Humanitarian initiative The Bike Project has been awarded a £40,000 grant by The City of London Corporation’s charitable funder, City Bridge Trust, and UBS.
The grant is part of City Bridge Trust’s Stepping Stones Fund, which helps charities and social enterprises in London access the social investment market. The latest round of grants has seen a total of £700,000 awarded to 17 organisations.
The south London-based Bike Project – set up four years ago by 29-year-old Jem Stein – aims to get refugees on bikes to help them become better integrated into their communities. 13,500 asylum seekers flee to London every year, while 27,500 bikes are abandoned over the same time period. Stein intends to use the funding to employ more bike mechanics to support the venture, which collects and refurbishes second-hand bikes and donates them to refugees and asylum-seekers in London.
Since the project's launch in 2013, refugees and volunteers work on second-hand bikes at the workshop every Thursday. They also run a project to teach refugee women to cycle from scratch and work closely with children's charities to provide bikes and cycling training for children.
Working with refugees as a student at LSE and later as a youth worker, Stein was inspired to set up the project after noting that public transport costs could be prohibitive to refugees' abilities to integrate into their communities and access resources.
“I felt London was awash with abandoned and disused bikes," says Stein. "My vision was to match the two: refurbish bikes for refugees in London. Since the launch in March 2013, we have provided over 1,800 bikes to refugees in London. A bike allows a refugee to access essential services including education, healthcare, basic amenities and psychological support.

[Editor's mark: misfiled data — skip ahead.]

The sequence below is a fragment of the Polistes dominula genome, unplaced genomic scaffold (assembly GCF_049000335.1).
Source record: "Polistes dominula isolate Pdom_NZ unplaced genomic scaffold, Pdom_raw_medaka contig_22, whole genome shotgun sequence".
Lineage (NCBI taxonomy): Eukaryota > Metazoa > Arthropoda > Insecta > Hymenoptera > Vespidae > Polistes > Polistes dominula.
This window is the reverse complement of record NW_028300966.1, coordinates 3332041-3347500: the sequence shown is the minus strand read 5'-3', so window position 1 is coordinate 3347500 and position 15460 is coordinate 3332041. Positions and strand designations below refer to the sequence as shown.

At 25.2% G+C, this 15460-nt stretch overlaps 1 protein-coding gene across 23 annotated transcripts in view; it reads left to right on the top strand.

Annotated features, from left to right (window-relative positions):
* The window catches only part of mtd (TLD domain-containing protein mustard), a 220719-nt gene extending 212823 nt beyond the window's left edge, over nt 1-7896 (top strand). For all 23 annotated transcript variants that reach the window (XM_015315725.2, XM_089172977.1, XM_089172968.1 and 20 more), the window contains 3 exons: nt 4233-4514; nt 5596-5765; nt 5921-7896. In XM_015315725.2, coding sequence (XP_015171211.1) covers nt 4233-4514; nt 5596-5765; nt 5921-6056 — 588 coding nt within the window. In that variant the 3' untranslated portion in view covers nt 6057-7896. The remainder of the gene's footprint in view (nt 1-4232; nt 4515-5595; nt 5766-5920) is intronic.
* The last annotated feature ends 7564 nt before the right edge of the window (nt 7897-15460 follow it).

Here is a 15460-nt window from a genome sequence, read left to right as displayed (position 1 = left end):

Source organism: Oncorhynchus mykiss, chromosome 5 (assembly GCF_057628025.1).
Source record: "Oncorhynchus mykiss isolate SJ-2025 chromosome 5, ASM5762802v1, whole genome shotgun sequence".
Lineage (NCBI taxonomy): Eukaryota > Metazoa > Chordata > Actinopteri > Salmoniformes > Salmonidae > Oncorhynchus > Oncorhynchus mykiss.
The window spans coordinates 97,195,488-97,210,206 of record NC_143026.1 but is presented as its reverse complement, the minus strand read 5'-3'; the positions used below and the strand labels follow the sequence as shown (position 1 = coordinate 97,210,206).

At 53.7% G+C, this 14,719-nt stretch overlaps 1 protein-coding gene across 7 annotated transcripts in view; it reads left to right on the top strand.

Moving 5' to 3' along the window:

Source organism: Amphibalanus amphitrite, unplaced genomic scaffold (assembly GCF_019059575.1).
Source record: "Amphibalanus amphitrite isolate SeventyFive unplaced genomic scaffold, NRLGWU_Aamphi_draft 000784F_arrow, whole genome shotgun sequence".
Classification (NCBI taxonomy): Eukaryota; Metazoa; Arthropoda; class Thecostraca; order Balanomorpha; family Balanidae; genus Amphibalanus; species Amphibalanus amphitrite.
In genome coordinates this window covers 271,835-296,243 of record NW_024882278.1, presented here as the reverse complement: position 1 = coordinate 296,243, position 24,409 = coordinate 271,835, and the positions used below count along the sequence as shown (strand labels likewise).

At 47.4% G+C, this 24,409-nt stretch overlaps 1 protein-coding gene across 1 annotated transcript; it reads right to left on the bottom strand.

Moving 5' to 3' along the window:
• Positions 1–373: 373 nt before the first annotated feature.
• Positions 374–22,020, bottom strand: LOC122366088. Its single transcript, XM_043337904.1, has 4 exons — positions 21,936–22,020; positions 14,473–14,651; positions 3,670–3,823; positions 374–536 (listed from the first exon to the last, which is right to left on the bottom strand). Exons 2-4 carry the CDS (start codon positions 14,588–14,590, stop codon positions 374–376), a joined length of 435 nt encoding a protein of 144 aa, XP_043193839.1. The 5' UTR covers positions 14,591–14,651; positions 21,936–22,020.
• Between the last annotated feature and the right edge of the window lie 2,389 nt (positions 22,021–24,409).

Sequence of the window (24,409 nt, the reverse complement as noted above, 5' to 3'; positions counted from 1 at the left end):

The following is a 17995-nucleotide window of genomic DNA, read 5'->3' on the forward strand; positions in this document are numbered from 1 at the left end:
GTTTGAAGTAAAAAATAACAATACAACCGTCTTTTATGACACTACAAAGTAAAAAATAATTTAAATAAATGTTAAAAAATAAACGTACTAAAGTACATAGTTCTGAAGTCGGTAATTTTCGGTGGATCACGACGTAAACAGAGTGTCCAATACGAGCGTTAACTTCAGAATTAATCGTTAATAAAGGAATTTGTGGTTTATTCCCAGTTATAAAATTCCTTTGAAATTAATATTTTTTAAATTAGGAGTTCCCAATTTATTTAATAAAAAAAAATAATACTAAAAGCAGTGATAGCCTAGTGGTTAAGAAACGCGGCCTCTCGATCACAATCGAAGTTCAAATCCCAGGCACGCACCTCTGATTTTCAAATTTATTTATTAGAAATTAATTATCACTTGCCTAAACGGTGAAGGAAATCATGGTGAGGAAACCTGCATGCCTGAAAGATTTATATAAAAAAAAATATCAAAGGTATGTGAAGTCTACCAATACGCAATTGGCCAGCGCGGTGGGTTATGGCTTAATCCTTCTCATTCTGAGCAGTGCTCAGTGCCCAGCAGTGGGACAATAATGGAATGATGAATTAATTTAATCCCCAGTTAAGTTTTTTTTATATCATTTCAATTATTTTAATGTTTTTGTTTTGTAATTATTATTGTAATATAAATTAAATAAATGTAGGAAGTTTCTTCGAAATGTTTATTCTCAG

“'The Stepping Stones grant is huge boost to our long-term goal of being financially sustainable and independent. It is very hard to find funders who are willing to support this type of work so we are extremely grateful that UBS and City Bridge Trust are so forward-thinking. Most importantly, it is a huge boost to the many thousands of refugees who will ultimately benefit from their foresight.”
David Farnsworth, chief grants officer at City Bridge Trust, commented: “City Bridge Trust is committed to supporting Londoners to make the city a fairer place to work and live. This project is helping thousands of refugees every year and allowing them better access to the basic amenities that are essential to living. The funding will help them expand the project and continue to enhance the lives of many. We are thrilled that we are already helping so many projects through the fund.”
"The demand on the Fund measured by applications received highlights the continued need within the charity and voluntary sector for its existence," said Nick Wright, managing director of corporate responsibility and community affairs at UBS, added: "UBS is pleased to be supporting grantees not just through the provision of much-needed capital but also the skills and expertise of UBS volunteers. We look forward to continuing to develop this nascent market and to help bridge the funding gap for charities preparing for social investment."